Machen’s warning, though true, has been basically ignored. The truth is that there have been far too few Christian scholars who were willing to do the heavy lifting of defending the Christian faith in the process of engaging their scientific field of study. But today this provides us with a great opportunity. If Christian scholars would commit themselves to the old foundations of the Western university, we would have the opportunity to offer the most satisfying answers to the questions raised in our disciplines. To do so means that each should individually pursue an ongoing study of theology. In doing so we must recognize the possible errors that may be made. If all truth is ultimately God’s truth, then we can err when we embrace bad theology over against sound science. Likewise, it is possible to embrace bad science over against sound theology. Therefore, we must be diligent students of both and humbly engage in our scholarship and relentlessly pursue the truth in an open dialogue with our colleagues.

In the pursuit of our scholarship we must be willing to challenge the underlying premises of our disciplines when they arise out of secular skepticism. In my own study of economics, I cannot engage my understanding and articulation of the principles of the subject by embracing the underlying utilitarianism that implicitly undergirds modern macro and micro economics. At heart, Bentham’s utilitarianism is an outright rejection of theism and God’s created moral order.[xvi] Instead, if my scholarship in the field is to be more accurate, I must reject this premise and recognize that Jesus is a much better moral philosopher and economist than was Bentham or his most famous student, John Stuart Mill.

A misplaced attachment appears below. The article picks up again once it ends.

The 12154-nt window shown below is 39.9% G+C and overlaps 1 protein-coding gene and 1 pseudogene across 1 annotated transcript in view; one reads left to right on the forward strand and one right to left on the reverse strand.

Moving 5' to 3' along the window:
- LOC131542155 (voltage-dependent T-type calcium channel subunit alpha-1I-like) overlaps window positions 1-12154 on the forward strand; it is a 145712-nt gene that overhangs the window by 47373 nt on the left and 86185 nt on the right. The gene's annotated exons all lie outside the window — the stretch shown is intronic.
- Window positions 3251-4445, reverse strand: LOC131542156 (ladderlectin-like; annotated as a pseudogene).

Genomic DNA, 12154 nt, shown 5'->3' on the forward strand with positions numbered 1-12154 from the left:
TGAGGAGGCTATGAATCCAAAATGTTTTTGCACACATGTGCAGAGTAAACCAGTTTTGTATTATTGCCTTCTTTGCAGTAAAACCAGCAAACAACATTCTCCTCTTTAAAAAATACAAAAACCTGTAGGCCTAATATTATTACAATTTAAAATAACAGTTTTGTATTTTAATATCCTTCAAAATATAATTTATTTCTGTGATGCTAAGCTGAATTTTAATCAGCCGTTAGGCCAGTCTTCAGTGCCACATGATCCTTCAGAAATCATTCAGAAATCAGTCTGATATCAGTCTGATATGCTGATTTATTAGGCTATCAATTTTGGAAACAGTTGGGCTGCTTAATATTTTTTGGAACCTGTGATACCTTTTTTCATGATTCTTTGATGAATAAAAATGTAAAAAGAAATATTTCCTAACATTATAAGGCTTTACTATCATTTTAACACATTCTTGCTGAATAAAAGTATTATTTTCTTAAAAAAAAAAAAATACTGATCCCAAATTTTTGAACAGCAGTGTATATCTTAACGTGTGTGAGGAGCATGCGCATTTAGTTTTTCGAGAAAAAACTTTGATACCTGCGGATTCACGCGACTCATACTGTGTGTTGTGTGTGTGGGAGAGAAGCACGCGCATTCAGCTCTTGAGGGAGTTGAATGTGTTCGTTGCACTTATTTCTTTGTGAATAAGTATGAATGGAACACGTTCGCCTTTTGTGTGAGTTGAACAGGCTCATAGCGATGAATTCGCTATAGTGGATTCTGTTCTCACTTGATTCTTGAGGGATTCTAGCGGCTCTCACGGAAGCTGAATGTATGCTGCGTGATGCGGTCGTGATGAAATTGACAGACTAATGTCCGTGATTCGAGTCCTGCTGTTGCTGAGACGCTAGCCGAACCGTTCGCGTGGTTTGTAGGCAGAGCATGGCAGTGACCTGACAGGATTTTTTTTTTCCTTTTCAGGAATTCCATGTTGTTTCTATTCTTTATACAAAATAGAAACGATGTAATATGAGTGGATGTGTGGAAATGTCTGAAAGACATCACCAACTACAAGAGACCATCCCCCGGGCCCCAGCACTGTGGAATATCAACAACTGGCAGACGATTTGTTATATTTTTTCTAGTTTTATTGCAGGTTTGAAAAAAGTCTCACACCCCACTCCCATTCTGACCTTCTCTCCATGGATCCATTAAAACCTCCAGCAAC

The university today appears to be driven by a collection of spoiled children. This collection apparently includes many students and professors as well. In his book, Ideas Have Consequences, Richard Weaver argued that bad ideas lead to bad consequences. The notion that knowledge is something internal and subjective is a bad idea and it is producing bad results.  As Weaver put the matter:

The spoiled child has not been made to see the relationship between effort and reward. He wants things, but he regards payment as an imposition or as an expression of malice by those who withhold for it. His solution . . . is to abuse those who do not gratify him. . . . The truth is that he has never been brought to see what it is to be a man. That man is a product of discipline and of forging, that he really owes thanks for the pulling and tugging that enable him to grow. . . . This citizen is now the child of indulgent parents who pamper his appetites and inflate his egotism until he is unfitted for struggle of any kind. . . . [If he could realize the reality that something greater than himself exists, if he could recognize the virtue of God] and not simply respond to coercion—he might genuinely realize human progress.[xvii]